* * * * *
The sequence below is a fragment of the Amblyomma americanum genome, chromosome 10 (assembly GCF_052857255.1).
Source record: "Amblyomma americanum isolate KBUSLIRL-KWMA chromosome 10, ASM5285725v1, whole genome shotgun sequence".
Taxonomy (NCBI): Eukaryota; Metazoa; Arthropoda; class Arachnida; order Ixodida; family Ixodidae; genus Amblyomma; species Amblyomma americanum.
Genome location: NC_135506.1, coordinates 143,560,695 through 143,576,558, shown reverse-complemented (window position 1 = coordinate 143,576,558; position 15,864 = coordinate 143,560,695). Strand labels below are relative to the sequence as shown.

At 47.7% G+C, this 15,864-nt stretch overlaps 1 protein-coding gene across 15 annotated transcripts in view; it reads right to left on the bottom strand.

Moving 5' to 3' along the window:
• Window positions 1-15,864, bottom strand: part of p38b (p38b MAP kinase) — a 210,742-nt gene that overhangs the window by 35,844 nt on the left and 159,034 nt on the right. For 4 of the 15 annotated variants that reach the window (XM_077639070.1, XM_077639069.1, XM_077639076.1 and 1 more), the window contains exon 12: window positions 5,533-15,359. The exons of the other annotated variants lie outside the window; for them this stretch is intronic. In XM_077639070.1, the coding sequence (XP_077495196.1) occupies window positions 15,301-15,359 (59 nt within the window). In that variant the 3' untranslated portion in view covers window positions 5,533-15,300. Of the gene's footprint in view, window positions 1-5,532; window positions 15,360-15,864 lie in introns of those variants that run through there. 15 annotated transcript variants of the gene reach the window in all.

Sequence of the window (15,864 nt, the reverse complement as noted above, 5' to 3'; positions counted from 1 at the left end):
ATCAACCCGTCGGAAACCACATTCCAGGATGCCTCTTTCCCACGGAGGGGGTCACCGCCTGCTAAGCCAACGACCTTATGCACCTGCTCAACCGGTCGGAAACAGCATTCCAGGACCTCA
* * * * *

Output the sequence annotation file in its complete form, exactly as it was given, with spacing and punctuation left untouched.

The sequence below is a fragment of the Amblyomma americanum genome, chromosome 10 (assembly GCF_052857255.1).
Source record: "Amblyomma americanum isolate KBUSLIRL-KWMA chromosome 10, ASM5285725v1, whole genome shotgun sequence".
Taxonomy (NCBI): Eukaryota; Metazoa; Arthropoda; class Arachnida; order Ixodida; family Ixodidae; genus Amblyomma; species Amblyomma americanum.
Genome location: NC_135506.1, coordinates 143,560,695 through 143,576,558, shown reverse-complemented (window position 1 = coordinate 143,576,558; position 15,864 = coordinate 143,560,695). Strand labels below are relative to the sequence as shown.

At 47.7% G+C, this 15,864-nt stretch overlaps 1 protein-coding gene across 15 annotated transcripts in view; it reads right to left on the bottom strand.

Moving 5' to 3' along the window:
• Window positions 1-15,864, bottom strand: part of p38b (p38b MAP kinase) — a 210,742-nt gene that overhangs the window by 35,844 nt on the left and 159,034 nt on the right. For 4 of the 15 annotated variants that reach the window (XM_077639070.1, XM_077639069.1, XM_077639076.1 and 1 more), the window contains exon 12: window positions 5,533-15,359. The exons of the other annotated variants lie outside the window; for them this stretch is intronic. In XM_077639070.1, the coding sequence (XP_077495196.1) occupies window positions 15,301-15,359 (59 nt within the window). In that variant the 3' untranslated portion in view covers window positions 5,533-15,300. Of the gene's footprint in view, window positions 1-5,532; window positions 15,360-15,864 lie in introns of those variants that run through there. 15 annotated transcript variants of the gene reach the window in all.

Sequence of the window (15,864 nt, the reverse complement as noted above, 5' to 3'; positions counted from 1 at the left end):
ATCAACCCGTCGGAAACCACATTCCAGGATGCCTCTTTCCCACGGAGGGGGTCACCGCCTGCTAAGCCAACGACCTTATGCACCTGCTCAACCGGTCGGAAACAGCATTCCAGGACCTCA